Constantly assess your work rate relative to that of your opponent

Constantly assess your work rate relative to that of your opponent. If you can consistently make him work harder than you then you will have made a weapon out of TIME and many victories will be yours


A fundamental dilemma between positional attacks and submission attacks

A fundamental dilemma between positional attacks and submission attacks: Question 1: What is the most difficult type of body posture to sweep? Answer: extended/spread limbs that create wide base with lowered center of gravity. Question 2: What is the most difficult body posture to attack with submissions? Answer: retracted limbs held close to the torso. As soon as you see the truth of these two answers to our two questions you will understand that the sequence of a positional attack from guard (sweep) will create a reaction (extended limbs) that makes an opponent much easier to submit; whilst a submission attack creates a reaction (retracted limbs/narrow base) that makes them easier to sweep. ALWAYS TRY TO CREATE AND TAKE ADVANTAGE OF THIS FUNDAMENTAL POSITION/SUBMISSION DILEMMA AS IT APPLIES TO POSTURE. Your opponent can defend the first only at the cost of making himself more vulnerable to the second. Whenever you play the game, particularly from guard position, keep this in mind and you will get more breakthroughs than previously


You always start directly in front of opponents - but your goal is always to move from there to an advantageous angle in order to attack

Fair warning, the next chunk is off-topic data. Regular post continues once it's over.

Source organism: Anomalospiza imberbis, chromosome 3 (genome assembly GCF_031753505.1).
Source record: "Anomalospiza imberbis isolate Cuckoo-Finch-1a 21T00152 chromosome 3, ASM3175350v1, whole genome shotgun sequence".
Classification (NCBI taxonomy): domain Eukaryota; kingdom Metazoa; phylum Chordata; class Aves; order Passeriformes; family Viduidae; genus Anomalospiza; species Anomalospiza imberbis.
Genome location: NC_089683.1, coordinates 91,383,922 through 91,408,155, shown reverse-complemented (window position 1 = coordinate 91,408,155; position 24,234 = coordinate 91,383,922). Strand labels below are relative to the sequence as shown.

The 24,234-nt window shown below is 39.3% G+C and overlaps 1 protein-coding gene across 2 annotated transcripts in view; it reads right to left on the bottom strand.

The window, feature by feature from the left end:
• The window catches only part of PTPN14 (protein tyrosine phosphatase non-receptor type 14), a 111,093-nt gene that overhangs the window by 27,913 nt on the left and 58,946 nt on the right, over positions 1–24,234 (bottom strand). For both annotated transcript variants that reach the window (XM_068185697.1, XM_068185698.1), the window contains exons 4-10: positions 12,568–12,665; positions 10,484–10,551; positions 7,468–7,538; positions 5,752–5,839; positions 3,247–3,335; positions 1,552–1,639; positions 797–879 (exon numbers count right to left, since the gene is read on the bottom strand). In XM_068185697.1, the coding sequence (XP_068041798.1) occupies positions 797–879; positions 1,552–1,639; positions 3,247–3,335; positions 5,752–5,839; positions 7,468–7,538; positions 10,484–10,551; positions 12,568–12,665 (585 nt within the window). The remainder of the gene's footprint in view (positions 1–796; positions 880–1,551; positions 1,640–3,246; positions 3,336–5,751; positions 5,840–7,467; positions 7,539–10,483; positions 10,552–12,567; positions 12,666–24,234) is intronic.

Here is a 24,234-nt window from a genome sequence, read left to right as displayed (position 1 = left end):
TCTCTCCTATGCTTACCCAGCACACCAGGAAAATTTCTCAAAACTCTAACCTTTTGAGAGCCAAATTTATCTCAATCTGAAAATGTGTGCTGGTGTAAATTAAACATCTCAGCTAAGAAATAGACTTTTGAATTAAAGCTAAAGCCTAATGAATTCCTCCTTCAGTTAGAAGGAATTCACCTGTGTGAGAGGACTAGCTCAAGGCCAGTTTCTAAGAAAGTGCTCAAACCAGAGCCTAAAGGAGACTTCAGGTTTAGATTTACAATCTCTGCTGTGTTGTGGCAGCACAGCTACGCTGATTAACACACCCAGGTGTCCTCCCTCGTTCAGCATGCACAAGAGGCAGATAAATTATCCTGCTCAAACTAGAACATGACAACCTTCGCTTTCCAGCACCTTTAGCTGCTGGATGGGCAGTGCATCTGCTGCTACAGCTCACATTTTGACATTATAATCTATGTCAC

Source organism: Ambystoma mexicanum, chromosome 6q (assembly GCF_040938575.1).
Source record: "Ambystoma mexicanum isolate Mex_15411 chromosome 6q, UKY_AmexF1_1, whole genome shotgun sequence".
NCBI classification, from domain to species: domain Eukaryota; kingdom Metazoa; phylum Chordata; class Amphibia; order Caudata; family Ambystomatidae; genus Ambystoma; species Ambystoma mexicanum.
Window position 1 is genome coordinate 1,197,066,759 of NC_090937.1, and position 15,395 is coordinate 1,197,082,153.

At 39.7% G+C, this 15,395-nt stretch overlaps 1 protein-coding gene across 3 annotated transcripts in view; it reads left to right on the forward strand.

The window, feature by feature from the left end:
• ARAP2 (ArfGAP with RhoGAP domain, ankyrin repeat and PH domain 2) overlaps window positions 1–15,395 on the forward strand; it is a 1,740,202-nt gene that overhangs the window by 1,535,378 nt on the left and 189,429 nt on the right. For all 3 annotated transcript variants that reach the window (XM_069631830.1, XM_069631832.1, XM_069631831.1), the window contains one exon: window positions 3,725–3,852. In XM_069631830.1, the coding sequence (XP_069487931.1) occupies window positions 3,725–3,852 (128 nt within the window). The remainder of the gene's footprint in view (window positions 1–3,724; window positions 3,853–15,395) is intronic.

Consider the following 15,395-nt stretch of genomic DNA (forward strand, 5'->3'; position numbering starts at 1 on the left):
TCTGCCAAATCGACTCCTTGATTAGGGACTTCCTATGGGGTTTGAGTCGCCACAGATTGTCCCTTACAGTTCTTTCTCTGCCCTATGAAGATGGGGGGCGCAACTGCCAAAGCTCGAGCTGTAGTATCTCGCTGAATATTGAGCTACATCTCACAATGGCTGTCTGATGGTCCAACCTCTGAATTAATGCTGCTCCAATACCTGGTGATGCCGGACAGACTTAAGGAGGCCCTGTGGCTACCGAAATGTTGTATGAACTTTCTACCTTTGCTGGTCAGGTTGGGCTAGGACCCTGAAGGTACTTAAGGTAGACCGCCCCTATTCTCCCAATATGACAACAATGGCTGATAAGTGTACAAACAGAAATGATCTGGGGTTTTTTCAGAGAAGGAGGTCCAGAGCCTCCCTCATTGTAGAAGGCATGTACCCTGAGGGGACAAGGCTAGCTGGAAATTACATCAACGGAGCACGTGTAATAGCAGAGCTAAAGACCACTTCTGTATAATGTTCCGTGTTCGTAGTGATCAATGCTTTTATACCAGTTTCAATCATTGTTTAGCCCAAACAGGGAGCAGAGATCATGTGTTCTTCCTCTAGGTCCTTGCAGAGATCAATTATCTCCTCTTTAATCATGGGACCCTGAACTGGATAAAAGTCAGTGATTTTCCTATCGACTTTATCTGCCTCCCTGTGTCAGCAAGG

You always start directly in front of opponents - but your goal is always to move from there to an advantageous angle in order to attack: Every match starts with the two athletes squared off in front of each other, but the easiest attacks are those where you have an angle out to the side, or best of all, behind your opponent. As such, the general pattern of all your training ought to be an initial square off followed by constant jousting for angle. If you can’t get angle you will have to find another form of advantage (eg level). Try not to settle for attacking straight through the front door (unless it’s a distraction or ruse for a second attack). You can get away with it when you are bigger,stronger, faster or in better shape - but when you face athlete of equal prowess to yourself, that will be an unsuccessful strategy in the vast majority of cases. Start asking yourself what your favorite means of gaining angle out of frontal positions are. Try to find other methods that compliment your favorites. Be sure to be able to get angles on BOTH SIDES as the more an opponent resists on one side, the easier it will be to get to the other. Remember always that just because you START in front of your opponent, that doesn’t mean you want to STAY in front - constantly joust for angles and if you get them, your attacks will double their effectiveness. If you don’t, your opponent will have to work so hard to main square positioning he will be easier to attack by other means